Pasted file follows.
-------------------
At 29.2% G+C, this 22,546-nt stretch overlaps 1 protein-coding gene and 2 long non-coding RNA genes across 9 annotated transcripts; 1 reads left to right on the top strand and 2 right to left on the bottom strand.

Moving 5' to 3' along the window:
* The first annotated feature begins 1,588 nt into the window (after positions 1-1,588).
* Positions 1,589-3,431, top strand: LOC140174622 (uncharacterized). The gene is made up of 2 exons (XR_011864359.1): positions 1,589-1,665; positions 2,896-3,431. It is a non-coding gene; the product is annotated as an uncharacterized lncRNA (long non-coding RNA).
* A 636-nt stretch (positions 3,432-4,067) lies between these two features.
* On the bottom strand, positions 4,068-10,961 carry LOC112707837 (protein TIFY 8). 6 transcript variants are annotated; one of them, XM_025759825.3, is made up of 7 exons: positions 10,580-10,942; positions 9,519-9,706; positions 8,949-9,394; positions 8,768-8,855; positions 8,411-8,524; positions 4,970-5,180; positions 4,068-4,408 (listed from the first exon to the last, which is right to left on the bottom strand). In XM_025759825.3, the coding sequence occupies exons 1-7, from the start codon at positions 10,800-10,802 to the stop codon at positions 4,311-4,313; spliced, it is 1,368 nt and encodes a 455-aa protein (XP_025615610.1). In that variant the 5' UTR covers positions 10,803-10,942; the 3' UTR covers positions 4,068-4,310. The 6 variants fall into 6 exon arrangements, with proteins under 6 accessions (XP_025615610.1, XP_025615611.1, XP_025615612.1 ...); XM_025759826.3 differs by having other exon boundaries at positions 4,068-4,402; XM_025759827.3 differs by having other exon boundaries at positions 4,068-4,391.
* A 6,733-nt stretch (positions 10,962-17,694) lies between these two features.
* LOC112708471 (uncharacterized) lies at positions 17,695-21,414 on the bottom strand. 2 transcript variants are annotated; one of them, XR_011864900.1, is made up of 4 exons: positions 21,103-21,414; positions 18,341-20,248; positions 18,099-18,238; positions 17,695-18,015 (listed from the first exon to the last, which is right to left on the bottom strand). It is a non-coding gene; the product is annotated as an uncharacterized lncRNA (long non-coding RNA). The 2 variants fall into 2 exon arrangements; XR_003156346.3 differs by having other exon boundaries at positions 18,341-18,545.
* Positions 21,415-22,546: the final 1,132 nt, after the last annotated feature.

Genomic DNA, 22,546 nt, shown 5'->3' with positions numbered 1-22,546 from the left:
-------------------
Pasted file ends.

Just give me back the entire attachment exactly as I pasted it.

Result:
At 29.2% G+C, this 22,546-nt stretch overlaps 1 protein-coding gene and 2 long non-coding RNA genes across 9 annotated transcripts; 1 reads left to right on the top strand and 2 right to left on the bottom strand.

Moving 5' to 3' along the window:
* The first annotated feature begins 1,588 nt into the window (after positions 1-1,588).
* Positions 1,589-3,431, top strand: LOC140174622 (uncharacterized). The gene is made up of 2 exons (XR_011864359.1): positions 1,589-1,665; positions 2,896-3,431. It is a non-coding gene; the product is annotated as an uncharacterized lncRNA (long non-coding RNA).
* A 636-nt stretch (positions 3,432-4,067) lies between these two features.
* On the bottom strand, positions 4,068-10,961 carry LOC112707837 (protein TIFY 8). 6 transcript variants are annotated; one of them, XM_025759825.3, is made up of 7 exons: positions 10,580-10,942; positions 9,519-9,706; positions 8,949-9,394; positions 8,768-8,855; positions 8,411-8,524; positions 4,970-5,180; positions 4,068-4,408 (listed from the first exon to the last, which is right to left on the bottom strand). In XM_025759825.3, the coding sequence occupies exons 1-7, from the start codon at positions 10,800-10,802 to the stop codon at positions 4,311-4,313; spliced, it is 1,368 nt and encodes a 455-aa protein (XP_025615610.1). In that variant the 5' UTR covers positions 10,803-10,942; the 3' UTR covers positions 4,068-4,310. The 6 variants fall into 6 exon arrangements, with proteins under 6 accessions (XP_025615610.1, XP_025615611.1, XP_025615612.1 ...); XM_025759826.3 differs by having other exon boundaries at positions 4,068-4,402; XM_025759827.3 differs by having other exon boundaries at positions 4,068-4,391.
* A 6,733-nt stretch (positions 10,962-17,694) lies between these two features.
* LOC112708471 (uncharacterized) lies at positions 17,695-21,414 on the bottom strand. 2 transcript variants are annotated; one of them, XR_011864900.1, is made up of 4 exons: positions 21,103-21,414; positions 18,341-20,248; positions 18,099-18,238; positions 17,695-18,015 (listed from the first exon to the last, which is right to left on the bottom strand). It is a non-coding gene; the product is annotated as an uncharacterized lncRNA (long non-coding RNA). The 2 variants fall into 2 exon arrangements; XR_003156346.3 differs by having other exon boundaries at positions 18,341-18,545.
* Positions 21,415-22,546: the final 1,132 nt, after the last annotated feature.

Genomic DNA, 22,546 nt, shown 5'->3' with positions numbered 1-22,546 from the left: